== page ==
January 7, 2001
3:59 PM   Subscribe

Inspired partly by science fiction, NASA scientists are seriously considering space elevators as a mass-transit system for the next century.
If they hurry, I just might be able to make it into space before I die. Speed the plow Poindexter!
posted by thirteen (9 comments total)
Maybe with some genetic treatments we will live to see a space elevator.
posted by Zool at 4:11 PM on January 7, 2001

I think with 2001 here there's a great deal of revived enthusiasm/ nostalgia for the space race. But these guys told us we'd have re-usable tourist space shuttles by now... and we haven't even gone back to the moon yet. As for these starship-on-a-rope space elevators.... well, the future's wireless.
posted by tobyslater at 4:15 PM on January 7, 2001

I dunno... images of elevators breaking, and crashing back down to Earth come to mind.
posted by hobbes at 5:54 PM on January 7, 2001

I loved this quote: "The modern vision of a 50 km space tower -- the necessary anchor for any space elevator -- is far taller than the Eiffel Tower."

Wow, REALLY?! Maybe they should have written:

"The modern vision of a 50 km space tower -- the necessary anchor for any space elevator -- is far taller than the Eiffel Tower. The Eiffel Tower, which is in Paris, France (which is another country in Europe) is far taller than YOU, however.

posted by muppetboy at 11:18 PM on January 7, 2001

hobbes: Just such a thing was envisioned in Kim Stanley Robinson's novel, Red Mars. Only on a different planet, as you might guess from that title. :)

More generally, though, Arthur C. "Ego" Clarke is the fellow who came up with the idea for geosynchronous orbits, even if he's more famous these days as an sf writer. I would think that the elevator in Fountains of Paradise was based on NASA studies to begin with, so it's really more of a feedback loop than an "inspiration" to NASA (as it's called in the article).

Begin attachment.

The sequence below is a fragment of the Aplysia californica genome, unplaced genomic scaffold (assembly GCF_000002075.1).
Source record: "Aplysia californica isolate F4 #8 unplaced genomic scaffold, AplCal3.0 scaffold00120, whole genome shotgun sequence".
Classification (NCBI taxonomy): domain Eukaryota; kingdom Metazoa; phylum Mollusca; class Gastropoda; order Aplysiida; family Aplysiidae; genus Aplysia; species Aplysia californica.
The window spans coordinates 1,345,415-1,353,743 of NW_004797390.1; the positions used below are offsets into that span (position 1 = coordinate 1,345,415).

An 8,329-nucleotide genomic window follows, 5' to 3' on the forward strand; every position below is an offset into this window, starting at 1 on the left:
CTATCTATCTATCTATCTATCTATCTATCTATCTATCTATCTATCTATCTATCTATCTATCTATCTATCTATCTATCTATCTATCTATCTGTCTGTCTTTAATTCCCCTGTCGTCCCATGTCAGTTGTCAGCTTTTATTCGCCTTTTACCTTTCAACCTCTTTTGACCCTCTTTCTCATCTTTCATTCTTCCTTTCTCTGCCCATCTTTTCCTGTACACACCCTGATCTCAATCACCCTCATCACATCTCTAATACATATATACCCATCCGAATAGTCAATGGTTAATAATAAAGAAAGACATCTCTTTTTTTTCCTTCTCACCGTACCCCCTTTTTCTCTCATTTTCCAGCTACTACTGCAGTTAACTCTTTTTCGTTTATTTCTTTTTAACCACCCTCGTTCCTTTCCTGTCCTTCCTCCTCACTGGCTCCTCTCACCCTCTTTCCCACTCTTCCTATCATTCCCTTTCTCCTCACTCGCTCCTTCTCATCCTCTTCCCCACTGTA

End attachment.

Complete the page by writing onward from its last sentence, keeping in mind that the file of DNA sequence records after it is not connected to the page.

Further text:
toby: You're right. If we had sunsats in orbit by now (solar power generating satellites), we'd be able to tell OPEC to sod off (let alone Mr. Hussein in Iraq). OTOH, a number of great big energy companies would be hurting for business if that were true. Now, what frequently happens when big multinationals have an agenda that the general public isn't aware of? Hmmm....

posted by aurelian at 1:24 AM on January 8, 2001

Tell me more about sunsats. I was under the impression that the inefficiency of transmitting electic power over long distances petty much ruled them out. Is that not true?

A few years ago, as part of a class project, some of our students were making a presentation to the CEO of a big power company and his execs (as part of a class project). They proposed power satellites that would beam power down via microwave and the CEO and his boys just blanched. Apparently, the idea of high-power masers in orbit had been breached before and, uh, proved unpopular with certain parties.
posted by rodii at 7:35 PM on January 9, 2001

The concept of transmitting power by microwave has been around forever. Unfortunately, it tends to have the side effect of cooking all life forms around it. That's why it isn't being done.
posted by aaron at 8:58 PM on January 9, 2001

Unfortunately, it tends to have the side effect of cooking all life forms around it.

So put the collector somewhere that has no life forms, like the Taklamakan in western China or the Rub al-Khali in Saudi Arabia. In either of these places, the beam could wander off-course for hundreds of miles without scorching anything but rocks and sand. There are other choices, too, if you don't need that much room for error.

I'd be a big fan of space-based solar collectors as an energy source if the high cost and vast scale of the hardware didn't guarantee an energy monopoly. Whoever controlled this system would own the planet.

posted by Mars Saxman at 1:48 PM on January 10, 2001

It is a neat concept in theory, but if you think activists get riled up about plutonium space shots and nuclear power plants, you just wait until someone really proposes satellite power collectors. Such things would be inherently dangerous. Sure, you could beam it into the middle of the desert (though wouldn't that drastically increase transmission costs?), but all it would take is one screwed up computer command from the ground, and a few seconds later the sat would be beaming power into Times Square.
posted by aaron at 3:33 PM on January 10, 2001

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